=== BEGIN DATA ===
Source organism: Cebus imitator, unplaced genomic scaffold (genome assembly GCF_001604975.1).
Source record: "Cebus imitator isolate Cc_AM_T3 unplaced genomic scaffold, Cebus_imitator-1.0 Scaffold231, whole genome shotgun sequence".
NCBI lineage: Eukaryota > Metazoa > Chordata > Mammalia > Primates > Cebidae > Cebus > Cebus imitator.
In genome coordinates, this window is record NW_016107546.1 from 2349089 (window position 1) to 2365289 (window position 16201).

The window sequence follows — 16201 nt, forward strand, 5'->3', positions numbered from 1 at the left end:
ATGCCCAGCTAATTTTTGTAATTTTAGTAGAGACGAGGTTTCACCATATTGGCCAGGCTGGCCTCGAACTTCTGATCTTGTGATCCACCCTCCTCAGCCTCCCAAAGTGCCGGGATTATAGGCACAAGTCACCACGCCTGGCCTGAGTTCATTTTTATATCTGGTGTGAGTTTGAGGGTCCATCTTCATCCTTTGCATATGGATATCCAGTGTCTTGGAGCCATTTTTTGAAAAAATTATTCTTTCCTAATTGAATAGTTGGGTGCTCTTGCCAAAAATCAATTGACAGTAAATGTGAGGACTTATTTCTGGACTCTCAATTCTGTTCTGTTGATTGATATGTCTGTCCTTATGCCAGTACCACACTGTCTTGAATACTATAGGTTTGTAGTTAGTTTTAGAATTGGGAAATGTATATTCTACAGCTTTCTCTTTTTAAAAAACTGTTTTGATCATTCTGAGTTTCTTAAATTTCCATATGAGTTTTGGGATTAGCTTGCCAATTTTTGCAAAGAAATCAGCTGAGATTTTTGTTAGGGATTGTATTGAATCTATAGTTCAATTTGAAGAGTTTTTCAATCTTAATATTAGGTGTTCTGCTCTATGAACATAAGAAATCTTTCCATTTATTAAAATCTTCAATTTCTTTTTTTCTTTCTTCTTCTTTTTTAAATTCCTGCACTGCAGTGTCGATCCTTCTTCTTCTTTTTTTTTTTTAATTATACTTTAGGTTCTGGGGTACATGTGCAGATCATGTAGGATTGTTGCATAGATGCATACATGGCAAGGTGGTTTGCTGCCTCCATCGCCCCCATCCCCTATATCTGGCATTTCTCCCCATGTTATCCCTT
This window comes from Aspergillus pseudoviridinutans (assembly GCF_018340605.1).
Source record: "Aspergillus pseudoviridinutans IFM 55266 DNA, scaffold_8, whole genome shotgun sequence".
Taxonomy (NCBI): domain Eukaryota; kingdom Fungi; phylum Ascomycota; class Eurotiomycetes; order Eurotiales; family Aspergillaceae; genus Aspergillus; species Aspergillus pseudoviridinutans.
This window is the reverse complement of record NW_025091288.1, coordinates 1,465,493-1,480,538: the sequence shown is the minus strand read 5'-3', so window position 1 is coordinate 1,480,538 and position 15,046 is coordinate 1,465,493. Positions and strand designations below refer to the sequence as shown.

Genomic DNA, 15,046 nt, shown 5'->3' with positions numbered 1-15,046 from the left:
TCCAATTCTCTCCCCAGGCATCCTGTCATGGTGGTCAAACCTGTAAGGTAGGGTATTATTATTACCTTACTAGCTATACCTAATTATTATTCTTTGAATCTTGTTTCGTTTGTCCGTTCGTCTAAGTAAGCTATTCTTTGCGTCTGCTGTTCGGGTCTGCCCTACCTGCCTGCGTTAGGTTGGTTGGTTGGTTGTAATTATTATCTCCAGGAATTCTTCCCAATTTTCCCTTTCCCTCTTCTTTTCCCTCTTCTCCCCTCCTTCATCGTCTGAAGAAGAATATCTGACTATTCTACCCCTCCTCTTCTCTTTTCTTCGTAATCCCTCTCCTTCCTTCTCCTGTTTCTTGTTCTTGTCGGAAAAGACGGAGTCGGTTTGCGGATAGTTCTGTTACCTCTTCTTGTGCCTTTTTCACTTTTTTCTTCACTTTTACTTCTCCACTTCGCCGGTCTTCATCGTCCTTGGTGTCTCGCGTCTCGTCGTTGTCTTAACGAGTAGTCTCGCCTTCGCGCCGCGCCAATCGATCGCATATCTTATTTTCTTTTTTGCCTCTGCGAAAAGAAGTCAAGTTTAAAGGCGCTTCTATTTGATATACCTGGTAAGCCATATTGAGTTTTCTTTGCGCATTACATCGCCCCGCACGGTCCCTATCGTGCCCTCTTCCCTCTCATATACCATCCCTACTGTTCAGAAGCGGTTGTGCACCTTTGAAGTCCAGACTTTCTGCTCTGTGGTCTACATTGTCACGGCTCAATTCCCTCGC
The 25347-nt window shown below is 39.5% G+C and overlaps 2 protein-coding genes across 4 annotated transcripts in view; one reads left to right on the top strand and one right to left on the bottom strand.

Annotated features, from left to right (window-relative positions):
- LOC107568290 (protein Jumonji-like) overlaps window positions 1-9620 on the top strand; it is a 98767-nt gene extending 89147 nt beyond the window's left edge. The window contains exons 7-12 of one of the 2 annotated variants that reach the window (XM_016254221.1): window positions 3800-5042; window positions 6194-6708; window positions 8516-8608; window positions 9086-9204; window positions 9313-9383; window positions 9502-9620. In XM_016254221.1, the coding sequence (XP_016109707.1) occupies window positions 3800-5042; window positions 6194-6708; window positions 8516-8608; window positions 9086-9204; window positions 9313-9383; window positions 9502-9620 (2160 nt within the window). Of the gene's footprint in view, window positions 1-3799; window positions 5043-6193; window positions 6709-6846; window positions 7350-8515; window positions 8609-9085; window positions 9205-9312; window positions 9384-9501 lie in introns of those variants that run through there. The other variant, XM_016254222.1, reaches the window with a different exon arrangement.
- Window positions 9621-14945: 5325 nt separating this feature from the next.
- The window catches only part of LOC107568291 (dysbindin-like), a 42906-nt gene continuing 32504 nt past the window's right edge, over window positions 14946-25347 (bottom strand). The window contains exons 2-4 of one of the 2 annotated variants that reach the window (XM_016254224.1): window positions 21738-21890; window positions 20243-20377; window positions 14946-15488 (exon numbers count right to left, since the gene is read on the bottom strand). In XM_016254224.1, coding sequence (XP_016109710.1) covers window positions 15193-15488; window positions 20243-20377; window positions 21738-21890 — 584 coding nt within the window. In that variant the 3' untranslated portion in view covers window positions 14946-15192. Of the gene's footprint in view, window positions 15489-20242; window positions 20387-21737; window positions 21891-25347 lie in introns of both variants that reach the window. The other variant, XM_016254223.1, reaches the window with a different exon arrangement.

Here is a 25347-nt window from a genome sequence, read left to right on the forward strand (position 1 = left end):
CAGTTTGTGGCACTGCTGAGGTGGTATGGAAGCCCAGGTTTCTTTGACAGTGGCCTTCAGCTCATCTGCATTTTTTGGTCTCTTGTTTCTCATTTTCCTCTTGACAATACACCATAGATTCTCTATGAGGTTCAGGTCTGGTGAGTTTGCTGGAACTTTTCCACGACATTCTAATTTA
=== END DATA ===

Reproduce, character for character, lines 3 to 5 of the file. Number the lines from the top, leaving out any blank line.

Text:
NCBI lineage: Eukaryota > Metazoa > Chordata > Mammalia > Primates > Cebidae > Cebus > Cebus imitator.
In genome coordinates, this window is record NW_016107546.1 from 2349089 (window position 1) to 2365289 (window position 16201).

The window sequence follows — 16201 nt, forward strand, 5'->3', positions numbered from 1 at the left end: